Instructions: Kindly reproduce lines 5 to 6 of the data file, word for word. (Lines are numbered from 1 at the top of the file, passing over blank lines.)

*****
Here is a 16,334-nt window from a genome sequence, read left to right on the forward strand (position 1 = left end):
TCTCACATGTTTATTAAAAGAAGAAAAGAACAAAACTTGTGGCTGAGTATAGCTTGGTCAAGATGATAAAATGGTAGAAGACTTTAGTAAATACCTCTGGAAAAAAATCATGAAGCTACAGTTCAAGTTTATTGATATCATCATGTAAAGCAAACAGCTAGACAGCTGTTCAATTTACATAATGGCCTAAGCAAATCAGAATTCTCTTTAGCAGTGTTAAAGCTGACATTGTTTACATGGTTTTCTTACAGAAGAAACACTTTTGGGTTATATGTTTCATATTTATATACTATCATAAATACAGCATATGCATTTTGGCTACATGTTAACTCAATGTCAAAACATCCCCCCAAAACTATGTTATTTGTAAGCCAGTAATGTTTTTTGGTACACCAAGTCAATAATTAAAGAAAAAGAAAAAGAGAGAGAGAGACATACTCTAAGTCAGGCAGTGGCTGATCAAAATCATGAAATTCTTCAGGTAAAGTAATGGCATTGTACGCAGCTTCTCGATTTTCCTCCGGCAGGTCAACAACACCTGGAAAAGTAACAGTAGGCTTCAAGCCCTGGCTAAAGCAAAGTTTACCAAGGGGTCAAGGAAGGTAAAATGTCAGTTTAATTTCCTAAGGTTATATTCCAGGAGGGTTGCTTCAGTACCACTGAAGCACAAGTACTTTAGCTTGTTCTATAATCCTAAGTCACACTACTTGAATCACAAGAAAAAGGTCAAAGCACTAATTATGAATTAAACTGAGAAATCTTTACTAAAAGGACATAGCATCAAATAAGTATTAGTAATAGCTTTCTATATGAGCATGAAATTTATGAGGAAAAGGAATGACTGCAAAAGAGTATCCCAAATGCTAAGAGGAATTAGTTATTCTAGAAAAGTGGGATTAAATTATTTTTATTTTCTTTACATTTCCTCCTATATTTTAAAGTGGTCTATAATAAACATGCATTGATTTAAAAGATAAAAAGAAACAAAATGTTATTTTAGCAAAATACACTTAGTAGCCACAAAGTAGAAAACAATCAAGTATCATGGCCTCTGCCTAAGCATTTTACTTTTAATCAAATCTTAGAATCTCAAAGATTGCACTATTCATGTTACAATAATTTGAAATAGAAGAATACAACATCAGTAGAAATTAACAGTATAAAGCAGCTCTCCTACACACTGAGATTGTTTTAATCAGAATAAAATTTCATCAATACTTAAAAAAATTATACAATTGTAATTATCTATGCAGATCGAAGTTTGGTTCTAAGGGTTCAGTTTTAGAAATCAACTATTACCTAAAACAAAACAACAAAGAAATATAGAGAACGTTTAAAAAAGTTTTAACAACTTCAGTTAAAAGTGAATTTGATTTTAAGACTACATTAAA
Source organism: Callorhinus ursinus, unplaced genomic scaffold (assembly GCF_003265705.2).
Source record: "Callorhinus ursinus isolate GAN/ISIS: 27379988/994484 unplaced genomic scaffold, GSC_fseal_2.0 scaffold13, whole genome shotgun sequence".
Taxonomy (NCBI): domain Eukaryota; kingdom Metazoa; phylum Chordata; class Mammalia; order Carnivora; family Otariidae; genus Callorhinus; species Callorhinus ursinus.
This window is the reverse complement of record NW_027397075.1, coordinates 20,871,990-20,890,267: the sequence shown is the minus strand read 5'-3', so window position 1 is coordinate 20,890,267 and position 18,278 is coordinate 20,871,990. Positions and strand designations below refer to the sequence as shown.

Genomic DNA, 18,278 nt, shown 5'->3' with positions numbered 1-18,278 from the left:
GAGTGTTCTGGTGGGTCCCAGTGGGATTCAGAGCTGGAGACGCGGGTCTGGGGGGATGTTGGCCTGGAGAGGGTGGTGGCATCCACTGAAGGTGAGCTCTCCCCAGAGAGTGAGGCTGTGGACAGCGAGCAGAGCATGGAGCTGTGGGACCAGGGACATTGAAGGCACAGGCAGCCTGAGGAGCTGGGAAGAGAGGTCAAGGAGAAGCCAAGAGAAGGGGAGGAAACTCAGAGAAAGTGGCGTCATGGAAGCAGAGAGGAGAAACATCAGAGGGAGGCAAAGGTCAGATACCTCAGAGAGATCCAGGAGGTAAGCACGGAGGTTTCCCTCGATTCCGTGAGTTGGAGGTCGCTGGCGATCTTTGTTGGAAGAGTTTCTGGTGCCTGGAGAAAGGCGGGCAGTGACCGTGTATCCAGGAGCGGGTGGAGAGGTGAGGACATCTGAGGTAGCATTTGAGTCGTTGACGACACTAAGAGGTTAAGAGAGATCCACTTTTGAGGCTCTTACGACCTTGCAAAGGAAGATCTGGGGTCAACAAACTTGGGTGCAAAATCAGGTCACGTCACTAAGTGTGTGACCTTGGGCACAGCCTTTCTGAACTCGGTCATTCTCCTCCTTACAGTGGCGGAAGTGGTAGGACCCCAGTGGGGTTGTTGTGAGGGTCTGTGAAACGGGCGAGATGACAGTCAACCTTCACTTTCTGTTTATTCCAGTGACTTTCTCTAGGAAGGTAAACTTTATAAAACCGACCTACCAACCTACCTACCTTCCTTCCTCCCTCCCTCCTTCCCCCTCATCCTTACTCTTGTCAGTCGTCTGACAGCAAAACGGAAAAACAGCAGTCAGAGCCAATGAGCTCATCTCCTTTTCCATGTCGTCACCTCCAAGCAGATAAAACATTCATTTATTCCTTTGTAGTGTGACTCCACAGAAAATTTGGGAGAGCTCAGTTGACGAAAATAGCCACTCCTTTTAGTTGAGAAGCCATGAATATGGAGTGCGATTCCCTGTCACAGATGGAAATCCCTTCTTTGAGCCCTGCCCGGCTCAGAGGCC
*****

Taxonomy (NCBI): domain Eukaryota; kingdom Metazoa; phylum Chordata; class Mammalia; order Carnivora; family Otariidae; genus Callorhinus; species Callorhinus ursinus.
This window is the reverse complement of record NW_027397075.1, coordinates 20,871,990-20,890,267: the sequence shown is the minus strand read 5'-3', so window position 1 is coordinate 20,890,267 and position 18,278 is coordinate 20,871,990. Positions and strand designations below refer to the sequence as shown.